"Let them eat cake!"(Phrase Origins)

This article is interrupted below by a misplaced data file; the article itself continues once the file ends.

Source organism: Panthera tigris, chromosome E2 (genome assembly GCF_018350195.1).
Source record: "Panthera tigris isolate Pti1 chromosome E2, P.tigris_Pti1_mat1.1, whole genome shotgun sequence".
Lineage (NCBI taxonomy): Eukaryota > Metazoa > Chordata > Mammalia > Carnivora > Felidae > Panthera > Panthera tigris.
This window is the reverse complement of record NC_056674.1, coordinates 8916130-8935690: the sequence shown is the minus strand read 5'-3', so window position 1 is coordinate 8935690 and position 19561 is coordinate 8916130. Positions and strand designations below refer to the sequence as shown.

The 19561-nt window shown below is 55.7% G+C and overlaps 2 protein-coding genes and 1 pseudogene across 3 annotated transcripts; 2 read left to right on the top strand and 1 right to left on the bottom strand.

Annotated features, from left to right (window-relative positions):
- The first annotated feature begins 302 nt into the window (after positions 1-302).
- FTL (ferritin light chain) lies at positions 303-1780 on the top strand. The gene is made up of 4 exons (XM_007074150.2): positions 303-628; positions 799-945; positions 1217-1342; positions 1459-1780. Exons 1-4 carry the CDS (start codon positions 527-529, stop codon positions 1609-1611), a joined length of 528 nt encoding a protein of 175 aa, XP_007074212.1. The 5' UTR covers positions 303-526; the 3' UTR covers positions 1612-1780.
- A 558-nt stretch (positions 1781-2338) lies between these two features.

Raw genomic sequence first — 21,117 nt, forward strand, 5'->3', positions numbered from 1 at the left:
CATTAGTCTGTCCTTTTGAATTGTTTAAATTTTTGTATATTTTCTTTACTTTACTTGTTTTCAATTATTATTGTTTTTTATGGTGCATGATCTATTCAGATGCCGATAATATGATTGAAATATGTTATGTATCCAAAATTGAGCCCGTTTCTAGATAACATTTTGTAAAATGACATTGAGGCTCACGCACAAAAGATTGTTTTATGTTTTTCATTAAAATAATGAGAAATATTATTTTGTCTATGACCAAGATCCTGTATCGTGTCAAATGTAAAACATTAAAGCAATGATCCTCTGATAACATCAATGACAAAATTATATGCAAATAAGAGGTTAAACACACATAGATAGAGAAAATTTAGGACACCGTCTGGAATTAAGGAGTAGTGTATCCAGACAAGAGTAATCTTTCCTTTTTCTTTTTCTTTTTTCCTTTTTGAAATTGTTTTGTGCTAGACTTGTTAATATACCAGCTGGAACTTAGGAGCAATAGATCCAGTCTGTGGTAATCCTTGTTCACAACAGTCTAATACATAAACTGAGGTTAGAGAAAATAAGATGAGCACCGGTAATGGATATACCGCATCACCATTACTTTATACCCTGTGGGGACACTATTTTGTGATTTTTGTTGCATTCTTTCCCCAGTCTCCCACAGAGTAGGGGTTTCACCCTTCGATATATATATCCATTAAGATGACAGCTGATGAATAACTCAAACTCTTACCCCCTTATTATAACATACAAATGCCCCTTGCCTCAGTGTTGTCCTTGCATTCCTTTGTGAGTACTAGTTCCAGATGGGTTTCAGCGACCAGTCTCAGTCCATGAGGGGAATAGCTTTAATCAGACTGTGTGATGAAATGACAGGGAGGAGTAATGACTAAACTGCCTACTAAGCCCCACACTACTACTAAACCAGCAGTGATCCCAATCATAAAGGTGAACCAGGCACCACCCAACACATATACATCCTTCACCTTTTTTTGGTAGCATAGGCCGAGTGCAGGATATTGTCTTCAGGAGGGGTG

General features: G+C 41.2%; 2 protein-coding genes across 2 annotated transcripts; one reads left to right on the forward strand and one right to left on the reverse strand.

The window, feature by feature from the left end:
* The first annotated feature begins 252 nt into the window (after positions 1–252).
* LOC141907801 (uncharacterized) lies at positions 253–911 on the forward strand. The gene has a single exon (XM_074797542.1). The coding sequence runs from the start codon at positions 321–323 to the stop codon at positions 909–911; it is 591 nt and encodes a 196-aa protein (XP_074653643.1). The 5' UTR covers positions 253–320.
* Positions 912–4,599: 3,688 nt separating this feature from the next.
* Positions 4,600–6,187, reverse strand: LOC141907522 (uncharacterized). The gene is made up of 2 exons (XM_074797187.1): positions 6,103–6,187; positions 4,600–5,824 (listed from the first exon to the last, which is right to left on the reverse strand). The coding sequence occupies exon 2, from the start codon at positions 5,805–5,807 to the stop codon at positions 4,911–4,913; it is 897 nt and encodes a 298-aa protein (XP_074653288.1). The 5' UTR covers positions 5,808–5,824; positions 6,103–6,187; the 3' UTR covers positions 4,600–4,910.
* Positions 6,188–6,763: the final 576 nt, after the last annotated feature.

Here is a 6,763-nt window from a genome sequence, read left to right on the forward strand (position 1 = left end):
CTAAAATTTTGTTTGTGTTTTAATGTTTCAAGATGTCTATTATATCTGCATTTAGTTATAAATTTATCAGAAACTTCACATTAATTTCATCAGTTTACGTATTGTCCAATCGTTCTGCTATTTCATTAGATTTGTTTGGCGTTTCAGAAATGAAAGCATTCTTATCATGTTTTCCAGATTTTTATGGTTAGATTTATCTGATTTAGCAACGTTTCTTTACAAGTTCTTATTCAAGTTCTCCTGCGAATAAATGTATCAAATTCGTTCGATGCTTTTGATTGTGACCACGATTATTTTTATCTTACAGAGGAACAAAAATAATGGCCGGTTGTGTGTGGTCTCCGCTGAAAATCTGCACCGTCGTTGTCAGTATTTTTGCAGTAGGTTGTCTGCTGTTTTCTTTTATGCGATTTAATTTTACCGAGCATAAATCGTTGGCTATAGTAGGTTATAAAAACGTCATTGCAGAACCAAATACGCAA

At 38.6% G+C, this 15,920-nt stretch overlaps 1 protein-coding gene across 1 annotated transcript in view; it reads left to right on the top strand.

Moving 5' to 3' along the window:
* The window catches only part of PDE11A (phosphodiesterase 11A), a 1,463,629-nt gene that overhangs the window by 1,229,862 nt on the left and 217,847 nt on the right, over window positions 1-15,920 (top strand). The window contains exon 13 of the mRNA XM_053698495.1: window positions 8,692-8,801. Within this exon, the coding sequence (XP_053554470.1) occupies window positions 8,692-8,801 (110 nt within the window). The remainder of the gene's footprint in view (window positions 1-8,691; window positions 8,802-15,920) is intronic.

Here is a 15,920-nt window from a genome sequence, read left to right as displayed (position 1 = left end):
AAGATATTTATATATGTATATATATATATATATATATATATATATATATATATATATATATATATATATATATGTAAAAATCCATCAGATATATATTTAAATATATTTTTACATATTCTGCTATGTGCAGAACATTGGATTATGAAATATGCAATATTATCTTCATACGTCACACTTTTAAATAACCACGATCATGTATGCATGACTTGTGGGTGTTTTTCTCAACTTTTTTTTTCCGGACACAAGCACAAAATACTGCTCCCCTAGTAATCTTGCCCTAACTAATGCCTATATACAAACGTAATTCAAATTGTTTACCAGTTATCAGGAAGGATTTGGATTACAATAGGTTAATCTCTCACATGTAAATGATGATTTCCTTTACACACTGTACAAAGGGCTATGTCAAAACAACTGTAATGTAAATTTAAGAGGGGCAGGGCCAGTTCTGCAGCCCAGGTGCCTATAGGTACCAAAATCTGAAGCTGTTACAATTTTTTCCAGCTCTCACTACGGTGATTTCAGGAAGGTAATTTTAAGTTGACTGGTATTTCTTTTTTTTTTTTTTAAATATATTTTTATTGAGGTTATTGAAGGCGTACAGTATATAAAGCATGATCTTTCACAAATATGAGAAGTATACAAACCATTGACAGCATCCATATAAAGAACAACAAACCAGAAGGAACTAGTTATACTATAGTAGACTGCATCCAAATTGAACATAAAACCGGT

The French is _Qu'ils mangent de la brioche_ (not _gateau_ as one might expect). And Queen Marie-Antoinette did *not* say this. (When famine struck Paris, she actually took an active role in relieving it.) Jean-Jacques Rousseau attributed the words to "a great princess" in book 6 of his _Confessions_. _Confessions_ was published posthumously, but book 6 was written 2 or 3 years before Marie-Antoinette arrived in France in 1770. John Wexler writes: "French law obliged bakers to sell certain standard varieties of loaf at fixed weights and prices. (It still does, which explains why the most expensive patisserie will sell you a baguette for the same price as a supermarket.) At the time when this quotation originated, the law also obliged the baker to sell a fancier loaf for the price of the cheap one when the cheap ones were all gone. This was to forestall the obvious trick of baking just a few standard loaves, so that one could make more profit by using the rest of the flour for price-unregulated loaves. So whoever it was who said _Qu'ils mangent de la brioche_, she (or he) was not being wholly flippant. The idea was that the bread shortage could be alleviated if the law was enforced against profiteering bakers. I have seen this explanation quoted in defence of Marie Antoinette. It seems a pity, after all that, if she didn't say it." Gregory Titelman, in _Random House Dictionary of Popular Proverbs & Sayings_ (1996), writes: "Zhu Muzhi [head of the official Chinese Human Rights Study Society in the People's Republic of China] traces it to an ancient Chinese emperor who, being told that his subjects didn't have enough rice to eat, replied, 'Why don't they eat meat?'"
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